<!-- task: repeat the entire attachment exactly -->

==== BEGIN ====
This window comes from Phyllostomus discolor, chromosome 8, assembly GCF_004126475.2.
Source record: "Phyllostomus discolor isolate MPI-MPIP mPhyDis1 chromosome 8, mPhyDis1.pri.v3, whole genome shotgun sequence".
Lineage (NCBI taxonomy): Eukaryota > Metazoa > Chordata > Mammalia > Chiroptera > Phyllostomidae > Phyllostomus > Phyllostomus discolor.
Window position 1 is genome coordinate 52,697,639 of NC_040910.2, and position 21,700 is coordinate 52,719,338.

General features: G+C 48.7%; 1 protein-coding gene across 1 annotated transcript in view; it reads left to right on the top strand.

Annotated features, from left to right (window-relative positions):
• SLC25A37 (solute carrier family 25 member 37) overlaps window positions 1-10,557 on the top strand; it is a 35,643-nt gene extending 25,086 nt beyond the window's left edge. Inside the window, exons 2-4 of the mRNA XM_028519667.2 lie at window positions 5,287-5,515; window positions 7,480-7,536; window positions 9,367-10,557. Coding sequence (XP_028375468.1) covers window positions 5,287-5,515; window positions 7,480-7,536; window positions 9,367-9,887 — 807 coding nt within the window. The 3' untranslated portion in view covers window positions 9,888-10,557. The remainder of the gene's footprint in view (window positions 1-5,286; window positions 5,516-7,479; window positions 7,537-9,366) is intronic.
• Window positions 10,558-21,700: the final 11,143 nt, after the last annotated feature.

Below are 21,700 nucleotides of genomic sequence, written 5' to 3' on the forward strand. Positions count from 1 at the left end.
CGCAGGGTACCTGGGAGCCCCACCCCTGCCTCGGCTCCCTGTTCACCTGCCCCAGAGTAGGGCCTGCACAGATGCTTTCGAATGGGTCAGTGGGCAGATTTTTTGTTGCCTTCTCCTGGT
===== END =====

This window comes from Phyllostomus discolor, chromosome 8, assembly GCF_004126475.2.
Source record: "Phyllostomus discolor isolate MPI-MPIP mPhyDis1 chromosome 8, mPhyDis1.pri.v3, whole genome shotgun sequence".
Lineage (NCBI taxonomy): Eukaryota > Metazoa > Chordata > Mammalia > Chiroptera > Phyllostomidae > Phyllostomus > Phyllostomus discolor.
Window position 1 is genome coordinate 52,697,639 of NC_040910.2, and position 21,700 is coordinate 52,719,338.

General features: G+C 48.7%; 1 protein-coding gene across 1 annotated transcript in view; it reads left to right on the top strand.

Annotated features, from left to right (window-relative positions):
• SLC25A37 (solute carrier family 25 member 37) overlaps window positions 1-10,557 on the top strand; it is a 35,643-nt gene extending 25,086 nt beyond the window's left edge. Inside the window, exons 2-4 of the mRNA XM_028519667.2 lie at window positions 5,287-5,515; window positions 7,480-7,536; window positions 9,367-10,557. Coding sequence (XP_028375468.1) covers window positions 5,287-5,515; window positions 7,480-7,536; window positions 9,367-9,887 — 807 coding nt within the window. The 3' untranslated portion in view covers window positions 9,888-10,557. The remainder of the gene's footprint in view (window positions 1-5,286; window positions 5,516-7,479; window positions 7,537-9,366) is intronic.
• Window positions 10,558-21,700: the final 11,143 nt, after the last annotated feature.

Below are 21,700 nucleotides of genomic sequence, written 5' to 3' on the forward strand. Positions count from 1 at the left end.
CGCAGGGTACCTGGGAGCCCCACCCCTGCCTCGGCTCCCTGTTCACCTGCCCCAGAGTAGGGCCTGCACAGATGCTTTCGAATGGGTCAGTGGGCAGATTTTTTGTTGCCTTCTCCTGGT